However, Quest USA is not without its points in interest. One is over language. The entire show takes place in Mandarin (though everything is subtitled in English - good move) and that means Team Hong Kong had to find three folks from HK who knew enough Mandarin to get by on the show. This may make no difference to those who can't speak either but it is telling how the politics of language play out. In China, this gets played out in complex detail with nothing short of national identity on the line. I've had people tell me that those who only speak Cantonese aren't "really Chinese" even though they number in the tens (if not hundreds) of millions. For Quest USA, picking what language to present in is therefore not just a question of efficiency but also politics.

The other observation is that if you watch enough American reality shows, you'll notice how different Chinese cultural humor is by comparison. I can't adequately explain it right now, but there's a built-in tendency towards camp that you see in Chinese entertainment that just is not present in the same ways in America. For the Chinese viewer, these jokes are familiar as hell - at one point, host David Wu (Wu Da Wei) reveals that Reebok has donated shoes for the relay race and he quips something like, "their genorosity brings me to tears," - a joke that you'd never hear Ryan Seacrest or Burnett making yet it's perfectly at home for a Chinese show.

Anyways, I'll see what this show has to offer but so far, it's mostly been melodramatic whining - this isn't a bad thing per se, but again, it's "very Chinese."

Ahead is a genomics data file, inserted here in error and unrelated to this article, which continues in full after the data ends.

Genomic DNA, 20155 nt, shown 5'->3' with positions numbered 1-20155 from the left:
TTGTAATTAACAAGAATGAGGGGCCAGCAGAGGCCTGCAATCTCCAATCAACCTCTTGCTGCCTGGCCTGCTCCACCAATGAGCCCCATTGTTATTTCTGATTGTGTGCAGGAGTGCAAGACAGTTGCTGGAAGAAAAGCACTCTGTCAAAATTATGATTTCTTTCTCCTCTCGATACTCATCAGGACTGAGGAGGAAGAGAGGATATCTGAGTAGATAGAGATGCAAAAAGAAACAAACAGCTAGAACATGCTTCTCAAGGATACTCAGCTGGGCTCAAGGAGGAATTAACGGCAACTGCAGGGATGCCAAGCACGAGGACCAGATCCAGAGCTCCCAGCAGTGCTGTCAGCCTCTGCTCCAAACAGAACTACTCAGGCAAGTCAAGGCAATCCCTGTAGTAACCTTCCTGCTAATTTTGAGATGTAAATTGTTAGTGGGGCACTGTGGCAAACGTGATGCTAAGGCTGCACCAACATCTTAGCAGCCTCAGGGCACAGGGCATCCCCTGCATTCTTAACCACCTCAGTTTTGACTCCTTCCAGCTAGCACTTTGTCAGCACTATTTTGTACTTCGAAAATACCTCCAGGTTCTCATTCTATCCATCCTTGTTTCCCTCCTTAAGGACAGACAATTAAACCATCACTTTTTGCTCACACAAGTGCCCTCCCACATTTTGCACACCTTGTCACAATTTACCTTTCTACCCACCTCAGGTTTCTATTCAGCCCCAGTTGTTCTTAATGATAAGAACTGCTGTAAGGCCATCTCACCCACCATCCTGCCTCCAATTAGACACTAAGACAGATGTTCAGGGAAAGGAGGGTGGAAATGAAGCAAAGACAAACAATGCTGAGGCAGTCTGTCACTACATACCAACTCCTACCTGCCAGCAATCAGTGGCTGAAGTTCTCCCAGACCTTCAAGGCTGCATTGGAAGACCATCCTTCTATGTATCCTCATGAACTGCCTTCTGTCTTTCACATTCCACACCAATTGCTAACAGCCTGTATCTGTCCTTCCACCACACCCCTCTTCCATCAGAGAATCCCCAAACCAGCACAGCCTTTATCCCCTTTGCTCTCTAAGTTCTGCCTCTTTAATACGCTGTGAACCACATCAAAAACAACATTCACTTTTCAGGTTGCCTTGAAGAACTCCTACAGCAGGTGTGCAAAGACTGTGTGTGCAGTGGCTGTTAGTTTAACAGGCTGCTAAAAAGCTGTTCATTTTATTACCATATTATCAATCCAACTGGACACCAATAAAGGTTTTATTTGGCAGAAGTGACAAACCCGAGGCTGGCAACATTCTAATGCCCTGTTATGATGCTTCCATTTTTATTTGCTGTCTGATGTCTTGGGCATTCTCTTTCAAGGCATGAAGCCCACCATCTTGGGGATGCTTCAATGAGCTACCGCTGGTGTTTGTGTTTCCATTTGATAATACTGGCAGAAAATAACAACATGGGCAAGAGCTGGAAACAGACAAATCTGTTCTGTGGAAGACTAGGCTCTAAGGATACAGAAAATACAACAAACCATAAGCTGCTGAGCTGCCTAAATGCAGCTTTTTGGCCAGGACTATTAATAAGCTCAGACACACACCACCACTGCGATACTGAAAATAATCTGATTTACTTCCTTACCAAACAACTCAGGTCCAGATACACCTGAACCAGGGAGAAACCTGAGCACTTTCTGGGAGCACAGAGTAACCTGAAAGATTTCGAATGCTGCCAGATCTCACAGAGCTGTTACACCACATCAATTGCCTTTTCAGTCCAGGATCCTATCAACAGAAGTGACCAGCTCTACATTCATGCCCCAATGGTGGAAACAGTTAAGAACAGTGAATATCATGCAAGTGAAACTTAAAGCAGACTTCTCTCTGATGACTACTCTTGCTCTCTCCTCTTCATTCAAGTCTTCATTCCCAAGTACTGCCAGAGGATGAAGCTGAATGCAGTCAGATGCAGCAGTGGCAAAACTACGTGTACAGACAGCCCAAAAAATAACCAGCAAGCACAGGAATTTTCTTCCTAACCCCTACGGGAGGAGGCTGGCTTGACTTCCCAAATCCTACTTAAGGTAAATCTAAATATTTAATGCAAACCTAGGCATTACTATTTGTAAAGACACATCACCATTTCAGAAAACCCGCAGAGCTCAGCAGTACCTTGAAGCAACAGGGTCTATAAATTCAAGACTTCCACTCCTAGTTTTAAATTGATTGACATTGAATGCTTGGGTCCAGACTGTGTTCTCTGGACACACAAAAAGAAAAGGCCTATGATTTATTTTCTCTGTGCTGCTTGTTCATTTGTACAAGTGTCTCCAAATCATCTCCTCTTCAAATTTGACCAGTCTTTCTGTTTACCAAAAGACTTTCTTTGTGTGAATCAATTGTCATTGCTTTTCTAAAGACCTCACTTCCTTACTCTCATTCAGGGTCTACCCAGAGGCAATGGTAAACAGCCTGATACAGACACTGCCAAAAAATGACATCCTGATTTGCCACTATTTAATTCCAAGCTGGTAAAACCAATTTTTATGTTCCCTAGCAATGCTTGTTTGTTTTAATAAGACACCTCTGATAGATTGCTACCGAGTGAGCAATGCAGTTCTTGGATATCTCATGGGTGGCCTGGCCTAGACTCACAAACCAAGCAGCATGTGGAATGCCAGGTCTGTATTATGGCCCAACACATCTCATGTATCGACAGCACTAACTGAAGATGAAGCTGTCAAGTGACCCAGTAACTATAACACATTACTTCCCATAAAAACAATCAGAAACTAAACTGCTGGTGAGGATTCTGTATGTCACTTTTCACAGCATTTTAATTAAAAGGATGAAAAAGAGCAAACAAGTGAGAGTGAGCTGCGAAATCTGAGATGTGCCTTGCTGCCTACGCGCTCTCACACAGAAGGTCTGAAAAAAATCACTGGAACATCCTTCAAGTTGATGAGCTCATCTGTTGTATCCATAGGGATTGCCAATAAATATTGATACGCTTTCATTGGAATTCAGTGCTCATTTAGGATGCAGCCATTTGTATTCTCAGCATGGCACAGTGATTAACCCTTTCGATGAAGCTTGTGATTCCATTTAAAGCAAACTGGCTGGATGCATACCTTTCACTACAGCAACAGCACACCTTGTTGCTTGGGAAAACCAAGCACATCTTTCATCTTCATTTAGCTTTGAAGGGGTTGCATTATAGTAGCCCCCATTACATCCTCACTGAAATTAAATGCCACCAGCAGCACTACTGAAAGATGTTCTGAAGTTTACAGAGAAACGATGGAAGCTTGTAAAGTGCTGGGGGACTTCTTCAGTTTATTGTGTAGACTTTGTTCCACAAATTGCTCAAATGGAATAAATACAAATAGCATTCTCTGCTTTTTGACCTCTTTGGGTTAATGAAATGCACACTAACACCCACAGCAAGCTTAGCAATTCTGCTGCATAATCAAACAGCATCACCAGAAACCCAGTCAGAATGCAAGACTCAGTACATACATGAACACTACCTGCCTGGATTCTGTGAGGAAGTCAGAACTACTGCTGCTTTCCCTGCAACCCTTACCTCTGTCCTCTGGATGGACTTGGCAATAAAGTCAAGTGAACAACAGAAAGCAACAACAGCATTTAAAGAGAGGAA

• Upgrade: The Shield: This show is consitent all season long yet they still manage to ramp things up for the end of the season. The Armenian mob comes looking for payback, with a vengeance. This show couldnít be more on fire if was doused in kerosone and had a big wick stuck in it.

  • Upgrade: Superstar USA: Still very evil. Still a riot. Rosa and Jamie are emerging as the front-runners by taking bad singing to new levels.

    Mario continues to prove heís just John Stevens without the red hair. Tamra reminds me of some students Iíve had in class - half-asleep and disinterested. Her voice is terrible, sure, but itís not enough to be laconic and have to really make people FEEL the badness, ym?

    Jojo isnít terrible but the fact that he refers to himself in the third person earns him extra points for suckiness. As for Nina Diva...sheís straight off the hook. Makes me rethink all the bad things Iíve ever said about Koreans. This said, sheís like that crazy aunt you donít mind visiting but who always kind of creeps you out. Sheís another one who really needs to stop referring to herself in the third person.

  • Speaking of bad singing, our favorite boy William Hung is still doing his thing, straight gangsta: Hung Butchers 'Take Me Out to Ball Gameí. Blasphemy perhaps but peep: dude sold 100,000 albums. Take that Coco Lee!
    (credit: angry asian man)

  • And just one more tune from the API side: ĒYou Got Beef?Ē. Moral? Donít mess with Viet Gs. Iím straight scurred.

  • Something serious: 11 year old Japanese student slashes classmate's throat, lets her bleed to death. Damn.
    (credit: Sharon Mizota)

  • Something not so serious: Soy sauce made from hair? Let me speak for everyone: yuck.
    (credit: catchdubsdotcom)